I’ve spent a lot of time in the Hunter Valley, especially when I did a blitz on the area for Delicious magazine two years ago, so I’ve gotten to know the area intimately. And I’ve always enjoyed my time up here, especially once I’ve learned that the best parts are those that get further and further away that hell-hole of white tour buses that stretch from Hunter Valley Gardens across the road to Tempus Two. And when it comes to eating, I’ve had terrific meals at places like Majors Lane, Shakey Tables, Splash, Lazzarini’s and Café Beltree (which I need to try again now that iconic Hunter chef Robert Molines has departed Robert’s and taken over).
Still, any foodie who’s dined in the Hunter Valley has known that the area has lacked a true restaurant destination – an eatery so good, you want to go to the Hunter just to dine there. Orange has Lolli Redini and Selkirks, the Blue Mountains has Vulcans, Northeast Victoria has Simone’s, Byron used to have Fins (so now I can’t wait to go to the new Fins in Kingscliffe!). And now, if the reports are true, the Hunter has Rock restaurant.
My partner Sarah is from Singleton, so this weekend we decided to escape the APEC madness and instead enjoy bumper-to-bumper traffic on our way up to the Hunter. And I decided I had to try Rock, especially now that it’s received a whopping 15.5 points and a hat from the Herald’s spanking new Good Food Guide.
Sadly, everyone else had the same idea, and Rock was booked out all weekend. And, dammit, even my not-so-subtle hints at being a food journo and schmoozing the PR folks didn’t get me in. (Don’t they know who I am?) So we settled on lunch, where Rock turns into the more casual Firestick Café. Which I wasn’t that overjoyed about, but I really wanted to check out the place, so I settled for second-best.
Well, in retrospect, second-best is pretty bloody good.
The café didn’t have my reservation, so we settled for one of the couches in the bar area, which instead an unfortunate mishap, turned into a strong preference. It’s far more comfortable and relaxed (although sadly restricted to just drinks at dinnertime), and Sarah and I sat down and checked out the views of the Poole’s Rock shiraz vines and the fountains forming neat circles with their downpours into a man-made pond. The staff then started us out with a complementary amuse bouche of tiny guinea fowl rillettes, sandwiched between small rounds of puffed choux pastry. If this is a casual café, I can’t wait to see what they do for dinner.
Rock doesn’t look much from the outside, mostly just a large shed, which apparently came out of some 15 different architectural renderings inspired by a working woolshed and mucked around by lots of decision-makers. Once we stepped inside, the décor was far more impressive, with dark-chocolate and vanilla coloured walls, and one whole side of the building consisting of oversized glass sliding doors that frame the outdoor vines, pond and rolling hills, and open up to an outdoor wood deck. It was a bit chilly today, so the deck was empty, with everyone tucked away inside and enjoying the flames from the kitchen’s woodfired oven, but it would be a killer spot for a table on a warming sunny day.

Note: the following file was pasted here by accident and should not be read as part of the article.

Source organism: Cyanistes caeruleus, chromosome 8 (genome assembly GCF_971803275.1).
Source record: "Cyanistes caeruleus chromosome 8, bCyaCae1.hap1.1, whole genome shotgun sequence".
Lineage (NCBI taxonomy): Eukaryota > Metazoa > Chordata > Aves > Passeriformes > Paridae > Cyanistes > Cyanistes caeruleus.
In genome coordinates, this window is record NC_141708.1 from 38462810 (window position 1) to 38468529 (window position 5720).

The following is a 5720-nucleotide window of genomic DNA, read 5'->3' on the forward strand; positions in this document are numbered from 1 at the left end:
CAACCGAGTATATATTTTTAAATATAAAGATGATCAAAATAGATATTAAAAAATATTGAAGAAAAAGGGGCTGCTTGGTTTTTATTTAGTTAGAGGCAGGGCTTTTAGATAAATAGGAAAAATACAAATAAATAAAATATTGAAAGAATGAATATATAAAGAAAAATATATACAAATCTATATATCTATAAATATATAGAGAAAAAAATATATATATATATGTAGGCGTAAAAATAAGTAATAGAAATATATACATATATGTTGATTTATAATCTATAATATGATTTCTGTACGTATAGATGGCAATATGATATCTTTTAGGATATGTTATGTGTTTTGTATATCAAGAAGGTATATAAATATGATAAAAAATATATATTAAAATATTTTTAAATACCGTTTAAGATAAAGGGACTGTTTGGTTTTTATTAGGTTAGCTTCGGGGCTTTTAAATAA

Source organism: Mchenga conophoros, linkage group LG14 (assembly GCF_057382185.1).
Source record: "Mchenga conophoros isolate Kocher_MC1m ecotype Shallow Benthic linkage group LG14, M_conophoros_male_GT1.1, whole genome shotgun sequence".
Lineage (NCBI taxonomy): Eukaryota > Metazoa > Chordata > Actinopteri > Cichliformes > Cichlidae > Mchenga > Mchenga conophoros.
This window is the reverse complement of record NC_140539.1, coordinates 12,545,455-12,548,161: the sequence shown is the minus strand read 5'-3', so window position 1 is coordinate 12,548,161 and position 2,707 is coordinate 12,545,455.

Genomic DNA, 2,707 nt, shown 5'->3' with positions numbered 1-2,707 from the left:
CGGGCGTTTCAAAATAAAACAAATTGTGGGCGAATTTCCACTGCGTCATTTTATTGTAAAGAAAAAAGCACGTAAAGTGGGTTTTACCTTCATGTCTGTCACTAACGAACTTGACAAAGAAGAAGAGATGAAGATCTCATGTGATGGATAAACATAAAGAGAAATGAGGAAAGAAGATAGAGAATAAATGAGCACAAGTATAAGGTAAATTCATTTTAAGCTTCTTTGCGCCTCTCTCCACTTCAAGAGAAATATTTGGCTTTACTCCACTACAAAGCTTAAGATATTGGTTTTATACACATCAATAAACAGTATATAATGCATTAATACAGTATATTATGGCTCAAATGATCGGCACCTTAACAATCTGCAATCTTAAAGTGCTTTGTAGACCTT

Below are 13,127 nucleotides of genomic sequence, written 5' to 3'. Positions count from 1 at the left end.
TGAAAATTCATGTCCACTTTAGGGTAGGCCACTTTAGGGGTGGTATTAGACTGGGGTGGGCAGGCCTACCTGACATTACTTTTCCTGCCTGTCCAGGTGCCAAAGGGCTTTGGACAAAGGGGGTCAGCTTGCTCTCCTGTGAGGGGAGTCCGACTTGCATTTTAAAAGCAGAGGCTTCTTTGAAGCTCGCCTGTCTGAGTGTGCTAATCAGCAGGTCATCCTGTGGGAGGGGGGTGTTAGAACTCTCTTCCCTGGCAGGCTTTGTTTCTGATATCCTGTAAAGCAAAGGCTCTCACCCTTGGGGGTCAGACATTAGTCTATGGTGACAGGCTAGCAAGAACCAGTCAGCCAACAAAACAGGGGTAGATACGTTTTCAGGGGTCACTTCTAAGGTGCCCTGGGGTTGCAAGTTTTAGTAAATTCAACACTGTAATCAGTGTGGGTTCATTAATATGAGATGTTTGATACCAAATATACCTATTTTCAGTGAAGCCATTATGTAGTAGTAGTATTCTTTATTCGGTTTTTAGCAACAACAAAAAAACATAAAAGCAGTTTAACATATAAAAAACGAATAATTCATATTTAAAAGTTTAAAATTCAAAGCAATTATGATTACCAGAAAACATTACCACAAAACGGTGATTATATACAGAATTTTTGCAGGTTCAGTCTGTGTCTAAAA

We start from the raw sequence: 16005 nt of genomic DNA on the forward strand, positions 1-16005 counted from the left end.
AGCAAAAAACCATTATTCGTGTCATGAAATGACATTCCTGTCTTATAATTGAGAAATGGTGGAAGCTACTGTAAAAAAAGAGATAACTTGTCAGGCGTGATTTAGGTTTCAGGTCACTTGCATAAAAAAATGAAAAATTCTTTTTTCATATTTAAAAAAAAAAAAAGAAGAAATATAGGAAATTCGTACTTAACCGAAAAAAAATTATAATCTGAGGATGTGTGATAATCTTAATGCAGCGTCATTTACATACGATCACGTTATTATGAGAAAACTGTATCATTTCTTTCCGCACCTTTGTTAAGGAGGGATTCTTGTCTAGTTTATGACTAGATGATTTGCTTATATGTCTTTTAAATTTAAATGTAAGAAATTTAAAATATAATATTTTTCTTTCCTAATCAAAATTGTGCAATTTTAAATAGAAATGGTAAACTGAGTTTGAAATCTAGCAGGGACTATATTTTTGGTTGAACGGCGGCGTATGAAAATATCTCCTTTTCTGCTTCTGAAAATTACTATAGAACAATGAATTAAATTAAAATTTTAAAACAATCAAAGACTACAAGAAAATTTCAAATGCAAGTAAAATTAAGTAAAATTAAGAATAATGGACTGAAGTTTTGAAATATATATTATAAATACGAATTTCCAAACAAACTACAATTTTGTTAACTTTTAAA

We started with entrees of gravlax with watercress, poached egg and brioche; and the gemfish special with braised lentils. The gravlax, cut from whole salmon cured onsite with salt and sugar for 24 hours, was so smoothly flavoured, it almost made me want to give up smoked salmon for life. It did, though, seem to call for something simpler than the thick brioche that lay beneath. As for the gemfish, it was the moistest piece of seafood I’ve had in quite a while, pan-fried to a lovely crispiness on top, and paired with Puy lentils braised in a fish stock with shards of carrot and, I think, shallots. In a word: faultless.
Being on Poole’s Rock’s turf, we naturally decided to pair the meal with one of its wines. While Poole’s Rock has a gold medal-winning chardonnay, I often find award-winning chardies too big on the oak for my tastes, so we opted for the Cockfighter’s Ghost pinot noir. I’m not always a fan of Cockfighter’s, being the lower-level and often less-interesting brand for Poole’s Rock, but the pinot, from Tasmania’s Tamar Valley was nicely light and fruity, and it was just the kind of effortless drinking we wanted for lunch. In fact, it’d be a perfect red for summer days and picnics.
The main event was a woodfired chorizo pizza, cooked nice and cripy, though maybe needing a hit of chilli and I did find there to be too much chewy fat in the chorizo. That I still enjoyed it was due to the flavourful base and nicely seasoned cheese. And last up was dessert, a chocolate mascarpone tart, which if it didn’t rock my world, it was certainly pleasing.
There’s a lot to like about the Firestick/Rock, and if I had any complaints, it would be that the dining area seems a little cold, and the pond a little too man-made looking. A little character would be a good infusion. But like another favourite eatery, Sean’s Panaroma in Bondi, the Firestick shows yet again that you can wow people with food simply done well, and with the kind of restraint you only get with experience. Chef Andrew Clarke got that in Sydney at Claude’s, Buon Ricordo and Bathers’ Pavilion, so there’s no mistake that he has a wise output from his kitchen.
It’s good to see the Hunter finally get a simple but beautiful restaurant, and get a chef’s hat in a central spot that doesn’t require you to haul yourself up to the ever-faithful 25-year-old Old George and Dragon in the upper Hunter (but I can’t wait to make it up there too, and soon). It also beats the far-too-common, overpriced roast/confit/braised duck in Pokolbin, which gives me something to celebrate with a world-beating Hunter semillon.